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Meanwhile our White House is quite calm this morning

Avoiding the current drama of indictments and denials on Pennsylvania Avenue, our local White House Mountain appeared ultra-calm this morning, preparing to welcome the first real winter snow in the San Juans.

Champion Fly Swatter in Town

(Almont) Legendary fly assassin, Melvin O’ Toole is expected here this week to instruct the faithful in proper fly control techniques. The acclaimed “Matador de Moscas” (Fly Killer) will be offering classes for the beginner all the way up to expert fly combatant.   

Toole’s 70 years of fly extermination experience is not likely to be lost on desperate local residents. Many are faced with large, aggressive green-headed beasts “in their buttermilk” that come down to lower country after a summer of torturing livestock up high.

Attributing his legendary status to long arms and concentration, Toole reportedly smashed an estimated 74 flies, during an interview with The Gunnison Times.

“He did it bare-handed, the old-fashioned way, one fly at a time,” said the paper “with nothing but a paper towel tube and three rubber bands.”

A bit jumpy, Toole sat rubbing his hands together during most of the interview.

– Rocky Flats

“The Maharaja of Gwalior killed over 1400 tigers in his lifetime and was the author of a work destined for a limited if select audience, “A Guide to Tiger Shooting.”  – from Freedom at Midnight by Larry Collins and Dominique Lapierre.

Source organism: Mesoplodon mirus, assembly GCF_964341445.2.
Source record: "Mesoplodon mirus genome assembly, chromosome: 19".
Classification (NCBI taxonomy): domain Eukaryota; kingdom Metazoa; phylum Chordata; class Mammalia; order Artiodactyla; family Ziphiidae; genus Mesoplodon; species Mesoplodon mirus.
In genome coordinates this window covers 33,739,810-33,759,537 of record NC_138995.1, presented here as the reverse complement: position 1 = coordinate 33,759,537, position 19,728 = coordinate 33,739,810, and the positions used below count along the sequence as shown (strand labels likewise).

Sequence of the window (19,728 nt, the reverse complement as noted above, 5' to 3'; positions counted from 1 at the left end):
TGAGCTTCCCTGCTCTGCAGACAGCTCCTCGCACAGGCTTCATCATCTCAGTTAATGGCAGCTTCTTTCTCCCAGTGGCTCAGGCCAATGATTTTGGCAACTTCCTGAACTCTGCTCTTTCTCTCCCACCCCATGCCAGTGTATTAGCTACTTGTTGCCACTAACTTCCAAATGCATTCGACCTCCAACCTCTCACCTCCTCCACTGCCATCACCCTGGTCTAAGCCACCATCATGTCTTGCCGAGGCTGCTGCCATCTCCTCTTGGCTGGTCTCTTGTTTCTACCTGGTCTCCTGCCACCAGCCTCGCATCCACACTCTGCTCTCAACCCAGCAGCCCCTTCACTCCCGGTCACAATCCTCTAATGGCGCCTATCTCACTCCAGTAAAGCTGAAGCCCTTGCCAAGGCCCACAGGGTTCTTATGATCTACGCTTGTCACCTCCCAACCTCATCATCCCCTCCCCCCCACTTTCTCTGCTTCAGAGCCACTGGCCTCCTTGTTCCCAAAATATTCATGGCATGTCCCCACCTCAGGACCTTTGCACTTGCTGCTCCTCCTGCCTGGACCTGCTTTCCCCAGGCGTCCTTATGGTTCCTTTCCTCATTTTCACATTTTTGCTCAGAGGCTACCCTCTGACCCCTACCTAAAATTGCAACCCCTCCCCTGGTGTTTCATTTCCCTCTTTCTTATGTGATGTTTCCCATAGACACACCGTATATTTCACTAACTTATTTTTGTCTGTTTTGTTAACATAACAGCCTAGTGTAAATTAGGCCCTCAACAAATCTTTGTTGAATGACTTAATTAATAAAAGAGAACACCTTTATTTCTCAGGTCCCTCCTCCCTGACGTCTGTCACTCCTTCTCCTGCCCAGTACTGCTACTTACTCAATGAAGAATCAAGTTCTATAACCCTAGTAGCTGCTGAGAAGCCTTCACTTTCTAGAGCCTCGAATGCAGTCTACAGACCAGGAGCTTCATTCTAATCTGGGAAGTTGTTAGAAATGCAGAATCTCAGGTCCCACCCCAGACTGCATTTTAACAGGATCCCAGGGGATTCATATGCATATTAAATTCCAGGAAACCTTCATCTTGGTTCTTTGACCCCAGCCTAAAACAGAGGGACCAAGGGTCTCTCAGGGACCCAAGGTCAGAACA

Don’t dump it!

THE RAZOR’S EDGE: A short peek at shaving


Stubble in the form of whiskers has been with us almost since the invention of the face. As cultures have changed throughout history, so have people’s attitudes toward whiskers. The early people of the Fertile Crescent wore their facial hair proudly. Artifacts have been uncovered that show a proud Sumerian man with his beard adorned with oil and chicken bones and bits of parsley, although some scholars suggest that these findings merely showcase sloppy ancient eaters.

An early legend tells of a man with his beard decorated with many bits of bread. The story says that, even though this was very attractive to ancient females, the man had a perplexing problem of birds swooping constantly upon his beard. This so annoyed him that he took to pulling large chunks of his beard out until the clean-shaven look was born. Today’s modern men (and even some women) would never consider this gruesome method to be a proper removal of unwanted facial hair.

Actual shaving was done some years later with pottery shards. Many archeological digs reveal literally truckloads of pottery shards. For years archeologists thought these were bits of broken ceramic vessels, but now many believe these shards to be, not broken bits, but original shaving tools. Some scientists believe that the shards even say, “bic” on the back.